October 10, 2001
HOUSTON, TEXAS: Game Two
THE MODERATOR: First question for Brad.
Q. Dave Mlicki said yesterday that part of the reason for his success is being reunited with you from your days in Detroit. Can you talk about maybe the impact or the things that you've helped him with to improve the last couple of months?
BRAD AUSMUS: I don't think it's anything I've done in particular. I think, just like Yogi Berra said, This game is a mental game. And if throwing to a particular catcher gives a pitcher confidence, then he's going to be a more effective pitcher. And he has, since he's gotten over here, pitched very well for us, has a very good record, and we expect him to pitch well today.
Q. Talk about the mental part of the game. Mentally, where do you think your team stands right now?
BRAD AUSMUS: I think yesterday if you had asked me that question, I'd say we were down. I think as soon as Chipper hit that home run, you could feel the energy in the stadium dissipate. But today is a new game. Certainly, if we can win today, we're 1-1, both teams are equal, we start over and it's the best of a three-game series and we go on the road, which is a place that we play well. And although I don't want to discount the Braves, they have seemed to struggle at home. It's certainly not a task that can't be handled. But today is certainly an important game.
Q. Larry just mentioned he talked to some players. Were you one of them, first off? Secondly, what did he say? It's a two-parter. The other part is, do you think the players will have a meeting or just talk to each other about the present position that you're in?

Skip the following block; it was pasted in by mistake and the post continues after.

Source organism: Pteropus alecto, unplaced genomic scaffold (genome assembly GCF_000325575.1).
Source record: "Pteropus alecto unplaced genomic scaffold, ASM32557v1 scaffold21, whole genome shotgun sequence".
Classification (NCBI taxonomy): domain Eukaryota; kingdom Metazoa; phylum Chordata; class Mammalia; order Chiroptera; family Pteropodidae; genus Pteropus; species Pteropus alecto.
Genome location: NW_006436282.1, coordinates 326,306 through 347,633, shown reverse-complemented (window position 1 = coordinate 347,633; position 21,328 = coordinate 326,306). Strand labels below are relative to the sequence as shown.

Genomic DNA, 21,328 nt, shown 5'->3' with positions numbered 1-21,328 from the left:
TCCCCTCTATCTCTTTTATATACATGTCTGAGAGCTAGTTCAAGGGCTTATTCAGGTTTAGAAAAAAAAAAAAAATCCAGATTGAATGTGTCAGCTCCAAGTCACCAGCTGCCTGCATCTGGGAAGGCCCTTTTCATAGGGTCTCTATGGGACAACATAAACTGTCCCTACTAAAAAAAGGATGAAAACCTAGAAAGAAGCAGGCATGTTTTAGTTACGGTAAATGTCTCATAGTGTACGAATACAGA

BRAD AUSMUS: Larry has not talked to me today, so I don't know what was said or who he has spoken to. There has been no meeting. I don't think there's anything that can be said. We lost yesterday, and that's basically it. There's nothing we can do about it. We can't change it. We have to move forward, and in a couple hours we'll begin moving forward.
Q. If not a meeting, has there been four or five guys talking here, four or five guys talking there, that kind of thing?
BRAD AUSMUS: There's always occasions where players will get together during batting practice in the outfield, or even yesterday a couple guys would hang out in the locker room and talk about the what-ifs. But there's nothing we can do about it.
Q. Did that home run help you out on a confidence level?
BRAD AUSMUS: Not particularly. I mean, it was nice - it seemed to change the momentum of the game a little bit. But personally it didn't do too much. It is important to note that you need people, the guys in the line-up, six, seven, eight, sometimes even the pitcher, to produce offensively because you can't always ask the two, three, four, five guys to score and drive in the runs. There's going to be days where they don't have big games. But certainly over the long haul, those four hitters are going to produce the majority of the runs for this team and have over the course of 162 games.
Q. Was there any surprise, confusion or even talk about why Larry used Mike Jackson rather than Octavio Dotel in yesterday's game?